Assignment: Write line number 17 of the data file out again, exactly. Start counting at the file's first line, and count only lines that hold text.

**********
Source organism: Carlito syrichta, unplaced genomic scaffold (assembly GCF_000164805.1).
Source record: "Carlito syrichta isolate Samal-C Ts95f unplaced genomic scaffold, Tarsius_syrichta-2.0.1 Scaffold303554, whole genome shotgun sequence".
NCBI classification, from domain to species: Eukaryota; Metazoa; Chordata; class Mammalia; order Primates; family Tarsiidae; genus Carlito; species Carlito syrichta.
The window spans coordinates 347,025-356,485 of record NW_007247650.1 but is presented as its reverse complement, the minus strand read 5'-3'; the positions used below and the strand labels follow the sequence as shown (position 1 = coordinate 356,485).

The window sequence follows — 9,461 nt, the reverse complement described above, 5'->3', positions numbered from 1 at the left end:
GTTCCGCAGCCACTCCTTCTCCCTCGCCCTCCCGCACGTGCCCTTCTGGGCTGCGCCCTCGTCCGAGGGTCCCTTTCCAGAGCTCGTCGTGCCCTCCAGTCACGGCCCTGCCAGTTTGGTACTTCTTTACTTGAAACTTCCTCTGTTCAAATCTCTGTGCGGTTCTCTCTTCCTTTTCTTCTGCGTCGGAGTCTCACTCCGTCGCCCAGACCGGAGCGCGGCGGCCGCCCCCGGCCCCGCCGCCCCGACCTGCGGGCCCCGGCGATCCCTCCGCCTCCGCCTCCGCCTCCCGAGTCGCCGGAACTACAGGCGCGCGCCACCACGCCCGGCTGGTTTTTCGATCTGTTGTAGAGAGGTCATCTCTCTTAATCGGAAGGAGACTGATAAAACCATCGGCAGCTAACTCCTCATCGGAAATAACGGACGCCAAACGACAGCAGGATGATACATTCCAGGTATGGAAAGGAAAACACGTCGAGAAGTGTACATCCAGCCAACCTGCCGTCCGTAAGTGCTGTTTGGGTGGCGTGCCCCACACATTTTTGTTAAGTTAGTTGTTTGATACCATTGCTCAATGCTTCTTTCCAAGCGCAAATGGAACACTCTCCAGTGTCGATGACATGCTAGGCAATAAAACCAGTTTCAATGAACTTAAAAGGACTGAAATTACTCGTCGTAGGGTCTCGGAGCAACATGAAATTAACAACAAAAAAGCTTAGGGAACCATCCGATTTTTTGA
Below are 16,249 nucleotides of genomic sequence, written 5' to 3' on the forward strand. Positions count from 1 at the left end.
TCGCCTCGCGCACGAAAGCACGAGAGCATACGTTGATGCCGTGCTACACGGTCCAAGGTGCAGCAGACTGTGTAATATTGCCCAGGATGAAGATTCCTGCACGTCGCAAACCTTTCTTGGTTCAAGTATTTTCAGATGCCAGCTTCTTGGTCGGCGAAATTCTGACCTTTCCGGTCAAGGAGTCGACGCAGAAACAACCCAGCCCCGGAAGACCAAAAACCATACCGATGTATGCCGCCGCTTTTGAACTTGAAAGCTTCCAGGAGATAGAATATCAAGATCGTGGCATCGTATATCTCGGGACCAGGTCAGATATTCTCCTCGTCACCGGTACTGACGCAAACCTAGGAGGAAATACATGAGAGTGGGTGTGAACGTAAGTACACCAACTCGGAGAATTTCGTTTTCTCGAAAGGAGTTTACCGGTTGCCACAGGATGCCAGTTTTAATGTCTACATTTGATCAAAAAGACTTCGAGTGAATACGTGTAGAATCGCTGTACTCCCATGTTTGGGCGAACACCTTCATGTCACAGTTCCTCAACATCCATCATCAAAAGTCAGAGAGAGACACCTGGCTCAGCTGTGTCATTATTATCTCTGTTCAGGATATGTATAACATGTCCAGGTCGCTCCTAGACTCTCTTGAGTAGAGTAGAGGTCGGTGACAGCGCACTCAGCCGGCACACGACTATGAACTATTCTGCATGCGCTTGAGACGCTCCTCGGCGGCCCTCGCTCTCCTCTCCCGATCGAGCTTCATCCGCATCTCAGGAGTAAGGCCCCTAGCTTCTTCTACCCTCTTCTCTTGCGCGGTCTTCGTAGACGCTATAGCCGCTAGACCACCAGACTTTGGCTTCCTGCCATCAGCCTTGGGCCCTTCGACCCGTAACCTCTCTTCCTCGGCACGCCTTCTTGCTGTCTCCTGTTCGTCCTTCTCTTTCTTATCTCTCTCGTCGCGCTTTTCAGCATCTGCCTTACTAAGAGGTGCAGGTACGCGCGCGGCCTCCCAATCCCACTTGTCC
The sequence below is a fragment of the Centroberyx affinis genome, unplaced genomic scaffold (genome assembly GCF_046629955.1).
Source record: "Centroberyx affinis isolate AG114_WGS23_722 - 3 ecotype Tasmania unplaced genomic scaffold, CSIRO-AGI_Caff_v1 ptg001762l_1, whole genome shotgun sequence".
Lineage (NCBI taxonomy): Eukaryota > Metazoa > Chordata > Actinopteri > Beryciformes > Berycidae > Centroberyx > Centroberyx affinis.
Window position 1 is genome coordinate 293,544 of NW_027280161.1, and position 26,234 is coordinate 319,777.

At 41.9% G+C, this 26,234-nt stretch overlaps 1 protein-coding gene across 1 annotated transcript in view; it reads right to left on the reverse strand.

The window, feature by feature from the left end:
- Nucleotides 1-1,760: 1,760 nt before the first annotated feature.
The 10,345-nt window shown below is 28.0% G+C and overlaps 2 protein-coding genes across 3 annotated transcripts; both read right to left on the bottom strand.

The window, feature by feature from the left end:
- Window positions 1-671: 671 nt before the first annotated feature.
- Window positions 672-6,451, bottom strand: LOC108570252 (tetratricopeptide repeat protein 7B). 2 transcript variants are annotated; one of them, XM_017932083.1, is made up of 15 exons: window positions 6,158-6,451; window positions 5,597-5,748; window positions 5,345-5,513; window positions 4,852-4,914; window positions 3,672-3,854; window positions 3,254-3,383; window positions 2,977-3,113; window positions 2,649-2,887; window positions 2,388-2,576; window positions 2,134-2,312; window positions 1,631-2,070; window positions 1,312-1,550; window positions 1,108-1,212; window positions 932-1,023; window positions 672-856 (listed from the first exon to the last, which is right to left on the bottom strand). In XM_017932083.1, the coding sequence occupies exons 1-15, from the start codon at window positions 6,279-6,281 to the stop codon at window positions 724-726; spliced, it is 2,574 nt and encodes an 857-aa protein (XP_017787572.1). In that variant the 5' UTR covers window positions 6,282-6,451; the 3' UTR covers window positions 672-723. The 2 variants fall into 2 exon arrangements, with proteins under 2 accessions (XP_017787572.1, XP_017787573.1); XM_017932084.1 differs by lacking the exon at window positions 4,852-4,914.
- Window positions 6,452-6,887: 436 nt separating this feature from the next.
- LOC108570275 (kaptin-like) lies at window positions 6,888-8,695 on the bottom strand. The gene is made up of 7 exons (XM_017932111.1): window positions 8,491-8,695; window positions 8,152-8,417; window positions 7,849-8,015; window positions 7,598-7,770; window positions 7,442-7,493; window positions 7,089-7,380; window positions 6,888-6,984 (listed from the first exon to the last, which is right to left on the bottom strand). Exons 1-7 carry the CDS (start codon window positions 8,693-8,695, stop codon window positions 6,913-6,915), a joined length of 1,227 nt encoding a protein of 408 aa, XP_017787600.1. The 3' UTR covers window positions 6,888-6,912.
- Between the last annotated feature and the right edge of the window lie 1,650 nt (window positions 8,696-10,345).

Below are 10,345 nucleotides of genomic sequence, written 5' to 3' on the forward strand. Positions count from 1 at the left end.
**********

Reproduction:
The window, feature by feature from the left end: